José Mourinho has one regret, and it was reinforced last Thursday night when his Tottenham team continued their free-scoring start to the season with a 3-0 Europa League home win against the Austrian side Lask. If only the fans had been there to enjoy it and, indeed, the preceding eight matches in which Spurs had racked up 28 goals. The 1-0 home loss to Everton on the Premier League’s opening weekend seems a long time ago.
“I’m sad with the empty stadiums and against Lask, I had an even worse feeling than in the Premier League,” Mourinho said. “Maybe because of the way the stadium was – all of the orange logos of the Europa League all around, the beautiful big screens. I think the Tottenham fans have a little bit in their DNA for quality players, attacking players, attacking style. They would enjoy to be here to watch it. It would be really great fun.”
Plainly, something stirs in Mourinho when he sees the Europa League’s hoardings, the memories flooding back of how he led Manchester United to the trophy in 2017 and, also, Porto in 2003 when it was called the Uefa Cup. He may or may not have mentioned it over recent weeks but his record in the competition reads played two, won two.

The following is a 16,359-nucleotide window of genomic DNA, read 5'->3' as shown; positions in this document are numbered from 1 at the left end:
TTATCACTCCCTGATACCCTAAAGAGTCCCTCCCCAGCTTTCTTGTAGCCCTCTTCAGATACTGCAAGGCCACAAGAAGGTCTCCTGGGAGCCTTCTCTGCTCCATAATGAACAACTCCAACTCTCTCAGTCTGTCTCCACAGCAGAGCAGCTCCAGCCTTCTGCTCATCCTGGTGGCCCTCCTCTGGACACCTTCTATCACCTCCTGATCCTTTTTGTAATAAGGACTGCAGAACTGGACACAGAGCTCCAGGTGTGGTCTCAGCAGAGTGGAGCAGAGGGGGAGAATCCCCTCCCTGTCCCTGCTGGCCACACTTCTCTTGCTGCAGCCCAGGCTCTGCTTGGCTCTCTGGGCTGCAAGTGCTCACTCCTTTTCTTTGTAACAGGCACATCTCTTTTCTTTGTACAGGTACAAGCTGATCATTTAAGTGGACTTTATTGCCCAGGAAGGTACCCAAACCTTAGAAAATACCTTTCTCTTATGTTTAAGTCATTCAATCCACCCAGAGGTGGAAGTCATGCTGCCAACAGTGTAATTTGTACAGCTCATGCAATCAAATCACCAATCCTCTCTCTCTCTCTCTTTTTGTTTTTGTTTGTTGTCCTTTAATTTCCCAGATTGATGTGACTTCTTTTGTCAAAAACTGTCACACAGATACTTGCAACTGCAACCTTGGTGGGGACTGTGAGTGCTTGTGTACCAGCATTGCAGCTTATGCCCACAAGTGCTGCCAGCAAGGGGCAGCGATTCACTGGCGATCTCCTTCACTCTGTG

Otherwise, Mourinho is having fun and, as he looks ahead with optimism to Monday night’s game at Burnley, it is all a far cry from last season, when he joined in November, injuries stretched his squad, the gaps were visible – particularly in attacking areas – and, more often than not, the football was functional at best. In 26 league games, his team scored 43 goals as they scrapped to a sixth-placed finish. In five this time out, they have plundered 15.
Son Heung-min has seven of them (plus two more in the Europa League) and, amid the plaudits for his ruthlessness, Mourinho noted with approval how he could “play in different positions, make different angles to attack … even from the right wing position”.
Mourinho did not want to single out Son, who came off the bench to score the third against Lask. He made the point that Harry Kane, who has five league goals plus five in Europe, would probably have done some damage had he featured or, maybe, it would have been somebody else.
Because after a transfer window that nobody had seen coming, especially after Daniel Levy, the chairman, forecast Covid-driven losses of £200m for the club over a 12-month period and went to the Bank of England to borrow £175m at an interest rate of 0.5%, Spurs have a depth of options in all areas.
The net spend on permanent transfer fees of about £61m did not include the loan arrangements for Gareth Bale and Carlos Vinícius, the latter of whom has provided cover for Kane and, according to Mourinho, an option alongside him. “Carlos is the kind of player we were missing from the squad,” the winger Lucas Moura said. “He is a real No 9.”